Sunday, 10 December 2017

The Ghost Club: Newly Found Tales of Victorian Terror by William Meikle




I really loved the premise of this book in which an old manuscript of ghost stories is found in the abandoned London Criterion Club once popular with the glitterati of the stage and literary world as well as prominent members of parliament.

The manuscript contains ghost stories from many well know writers from the illustrious Victorian Age. It was here where Henry James formed his exclusive ghost club. Membership could be bought by telling a ghost story.

This book contains these very stories expertly retold by William Meikle;


  • Wee Davie Makes a Friend - Robert Louis Stevenson
  • The High Bungalow - Rudyard Kipling
  • The Immortal Memory- Leo Tolstoy
  • The House of the Dead - Bram Stoker
  • Once a Jackass - Mark Twain
  • Farside - Herbert George Wells
  • To the Manor Born - Margaret Oliphant
  • The Angry Ghost - Oscar Wilde
  • The Black Ziggurat - Henry Rider Haggard
  • Born of Ether - Helena P Blavatsky
  • The Scrimshaw Set - Henry James
  • At the Molenzki Junction - Anton Checkov
  • To the Moon and Beyond - Jules Verne
  • The Curious Affair on the Embankment - Arthur Conan Doyle




I was really impressed with just how many different styles Miekle writes in, he really does imitate all these literary legends with brilliant accuracy. I have enough enough trouble trying to find my own style to write in but Meikle has loads to choose from! I particularly enjoyed the little details in these tales. A lot of research and care has been put into this highly ambitious project, and it has really paid off.

I really enjoyed all these tales but my absolute favourites in this wonderful collection include;

Wee Davie Makes a Friend by Robert Louis Stevenson

This is the tale of a lonely sick boy who is sent away from his home by his stern father in order to gain better health. Whilst recuperating at his Uncle's house by the sea he makes a friend but this is no ordinary friend. However despite their differences they form a very strong bond one that will never die.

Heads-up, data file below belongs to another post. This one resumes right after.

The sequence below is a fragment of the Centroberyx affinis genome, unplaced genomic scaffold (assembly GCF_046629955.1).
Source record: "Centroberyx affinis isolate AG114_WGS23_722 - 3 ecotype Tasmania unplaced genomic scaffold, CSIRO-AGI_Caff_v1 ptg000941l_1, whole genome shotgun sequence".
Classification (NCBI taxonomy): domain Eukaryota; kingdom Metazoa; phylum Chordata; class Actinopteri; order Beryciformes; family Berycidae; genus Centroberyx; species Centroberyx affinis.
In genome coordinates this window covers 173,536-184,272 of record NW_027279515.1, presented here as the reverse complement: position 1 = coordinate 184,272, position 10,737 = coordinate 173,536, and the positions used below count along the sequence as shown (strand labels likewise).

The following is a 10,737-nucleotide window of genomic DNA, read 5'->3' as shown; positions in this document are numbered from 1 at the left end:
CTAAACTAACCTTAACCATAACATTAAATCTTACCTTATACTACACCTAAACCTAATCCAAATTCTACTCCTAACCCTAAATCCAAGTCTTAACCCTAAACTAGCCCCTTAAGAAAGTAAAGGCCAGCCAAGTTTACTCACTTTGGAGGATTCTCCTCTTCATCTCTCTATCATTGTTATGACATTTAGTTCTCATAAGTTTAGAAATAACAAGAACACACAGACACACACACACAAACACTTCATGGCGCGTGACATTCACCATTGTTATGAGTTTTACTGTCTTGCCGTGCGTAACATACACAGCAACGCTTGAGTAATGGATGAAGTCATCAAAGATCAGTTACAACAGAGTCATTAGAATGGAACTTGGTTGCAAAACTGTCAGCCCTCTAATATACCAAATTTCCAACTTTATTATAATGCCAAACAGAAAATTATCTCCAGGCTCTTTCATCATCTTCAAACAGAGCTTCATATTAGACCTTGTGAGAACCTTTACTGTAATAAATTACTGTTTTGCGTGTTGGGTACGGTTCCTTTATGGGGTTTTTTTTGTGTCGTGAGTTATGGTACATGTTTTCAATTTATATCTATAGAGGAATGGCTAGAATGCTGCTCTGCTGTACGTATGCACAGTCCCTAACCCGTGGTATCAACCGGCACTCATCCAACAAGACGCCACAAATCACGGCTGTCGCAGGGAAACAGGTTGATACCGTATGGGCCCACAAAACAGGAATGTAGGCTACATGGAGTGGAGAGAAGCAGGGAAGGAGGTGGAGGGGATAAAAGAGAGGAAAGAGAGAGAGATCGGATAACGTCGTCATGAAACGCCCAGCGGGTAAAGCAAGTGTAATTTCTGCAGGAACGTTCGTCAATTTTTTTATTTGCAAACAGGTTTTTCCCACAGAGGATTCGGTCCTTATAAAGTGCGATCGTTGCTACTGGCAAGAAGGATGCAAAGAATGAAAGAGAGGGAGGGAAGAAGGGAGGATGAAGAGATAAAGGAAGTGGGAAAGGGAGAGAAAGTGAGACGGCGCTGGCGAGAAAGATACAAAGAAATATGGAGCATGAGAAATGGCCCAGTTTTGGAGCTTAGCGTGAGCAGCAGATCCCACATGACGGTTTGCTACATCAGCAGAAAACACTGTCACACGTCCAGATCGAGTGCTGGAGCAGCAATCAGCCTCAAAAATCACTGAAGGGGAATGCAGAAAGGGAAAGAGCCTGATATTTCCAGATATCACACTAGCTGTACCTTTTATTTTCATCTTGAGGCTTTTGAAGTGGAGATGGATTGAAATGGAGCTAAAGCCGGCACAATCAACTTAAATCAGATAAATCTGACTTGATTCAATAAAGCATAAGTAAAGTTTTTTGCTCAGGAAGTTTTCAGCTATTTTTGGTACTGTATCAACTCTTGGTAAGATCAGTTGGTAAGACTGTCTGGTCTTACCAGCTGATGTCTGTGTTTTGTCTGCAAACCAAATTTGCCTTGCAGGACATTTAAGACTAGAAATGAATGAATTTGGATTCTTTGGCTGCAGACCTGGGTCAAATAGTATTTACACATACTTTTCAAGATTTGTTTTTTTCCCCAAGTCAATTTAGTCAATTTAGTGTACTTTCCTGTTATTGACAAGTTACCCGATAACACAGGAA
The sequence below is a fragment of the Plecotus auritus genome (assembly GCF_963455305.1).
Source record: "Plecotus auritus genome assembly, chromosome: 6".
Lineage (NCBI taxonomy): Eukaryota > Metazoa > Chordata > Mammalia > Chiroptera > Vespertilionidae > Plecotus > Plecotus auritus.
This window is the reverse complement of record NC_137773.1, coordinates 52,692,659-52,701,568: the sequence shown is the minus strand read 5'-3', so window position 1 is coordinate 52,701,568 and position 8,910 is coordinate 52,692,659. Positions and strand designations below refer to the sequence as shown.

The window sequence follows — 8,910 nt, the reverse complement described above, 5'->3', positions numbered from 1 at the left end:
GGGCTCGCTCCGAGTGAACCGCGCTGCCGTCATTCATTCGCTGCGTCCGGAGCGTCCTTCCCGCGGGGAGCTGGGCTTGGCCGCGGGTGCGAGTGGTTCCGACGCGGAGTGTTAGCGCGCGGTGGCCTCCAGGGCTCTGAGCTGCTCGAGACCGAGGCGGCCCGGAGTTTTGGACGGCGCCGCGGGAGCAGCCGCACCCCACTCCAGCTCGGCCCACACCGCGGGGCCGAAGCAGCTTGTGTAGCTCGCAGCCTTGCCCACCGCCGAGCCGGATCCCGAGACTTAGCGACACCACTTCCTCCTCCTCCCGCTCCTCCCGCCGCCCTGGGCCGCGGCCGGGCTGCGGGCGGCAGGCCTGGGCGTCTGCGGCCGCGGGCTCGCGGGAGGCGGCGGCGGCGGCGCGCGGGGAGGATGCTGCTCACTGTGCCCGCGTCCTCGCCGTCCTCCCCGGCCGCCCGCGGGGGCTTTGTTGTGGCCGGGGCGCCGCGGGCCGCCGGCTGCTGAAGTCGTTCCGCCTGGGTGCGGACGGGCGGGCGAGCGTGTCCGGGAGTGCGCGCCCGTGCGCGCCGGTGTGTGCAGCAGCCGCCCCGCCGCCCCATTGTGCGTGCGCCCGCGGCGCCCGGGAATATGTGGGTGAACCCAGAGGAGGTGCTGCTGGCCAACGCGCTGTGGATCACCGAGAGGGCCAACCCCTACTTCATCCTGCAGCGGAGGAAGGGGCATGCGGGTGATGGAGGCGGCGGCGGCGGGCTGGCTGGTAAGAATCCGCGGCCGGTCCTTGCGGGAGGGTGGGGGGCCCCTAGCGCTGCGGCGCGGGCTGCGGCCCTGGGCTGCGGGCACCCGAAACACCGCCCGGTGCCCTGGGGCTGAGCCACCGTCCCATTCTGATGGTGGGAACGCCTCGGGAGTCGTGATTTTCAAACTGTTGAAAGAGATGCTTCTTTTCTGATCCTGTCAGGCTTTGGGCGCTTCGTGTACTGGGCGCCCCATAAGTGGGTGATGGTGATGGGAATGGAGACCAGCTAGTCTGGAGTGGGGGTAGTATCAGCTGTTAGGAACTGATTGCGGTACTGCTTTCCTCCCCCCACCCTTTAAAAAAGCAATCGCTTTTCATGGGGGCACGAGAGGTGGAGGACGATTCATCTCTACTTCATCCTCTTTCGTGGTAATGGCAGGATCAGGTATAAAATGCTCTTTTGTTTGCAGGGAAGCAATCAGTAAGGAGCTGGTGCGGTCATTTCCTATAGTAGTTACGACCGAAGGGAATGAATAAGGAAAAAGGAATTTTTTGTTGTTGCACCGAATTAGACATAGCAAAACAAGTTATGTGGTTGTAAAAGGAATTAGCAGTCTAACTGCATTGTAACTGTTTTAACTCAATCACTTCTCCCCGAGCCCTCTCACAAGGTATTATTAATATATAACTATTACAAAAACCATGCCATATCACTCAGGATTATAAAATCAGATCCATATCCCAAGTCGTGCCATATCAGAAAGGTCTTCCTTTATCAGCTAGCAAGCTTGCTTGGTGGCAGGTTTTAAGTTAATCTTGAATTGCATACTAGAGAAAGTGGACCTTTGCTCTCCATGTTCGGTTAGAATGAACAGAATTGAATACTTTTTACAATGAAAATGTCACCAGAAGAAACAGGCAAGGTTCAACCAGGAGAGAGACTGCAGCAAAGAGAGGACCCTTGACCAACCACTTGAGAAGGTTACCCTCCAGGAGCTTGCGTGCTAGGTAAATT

The House of The Dead by Bram Stoker.

As a huge Dracula fan I loved this tale. There was a great tension building up through the story and the ending was very bittersweet and macabre. Told through letters and journal entries a young man details his longstanding best friend's grief from losing his beloved wife Lizabet and their unborn child to consumption. But things take a turn for the worst when his friend refuses to accept that his wife and child are dead.

The Angry Ghost by Oscar Wilde

A young boy is determined to believe in ghosts after his stern Aunt forbids it. However the boy persists to find the ghost in his old Aunt's house that he was sure he'd seen. This tale had a comic side to the classic Victorian gothic tale.


The Ghost Club: Newly Found Tales of Victorian Terror by William Meikle is out now, from Crystal Lake Publishing.

About the Author



William Meikle is a Scottish writer with ten novels published in the genre press and over 200 short story credits in thirteen countries. He is the author of the ongoing Midnight Eye series among others, and his work appears in a number of professional anthologies. He lives in a remote corner of Newfoundland with icebergs, whales and bald eagles for company. In the winters he gets warm vicariously through the lives of others in cyberspace.


http://www.williammeikle.com/








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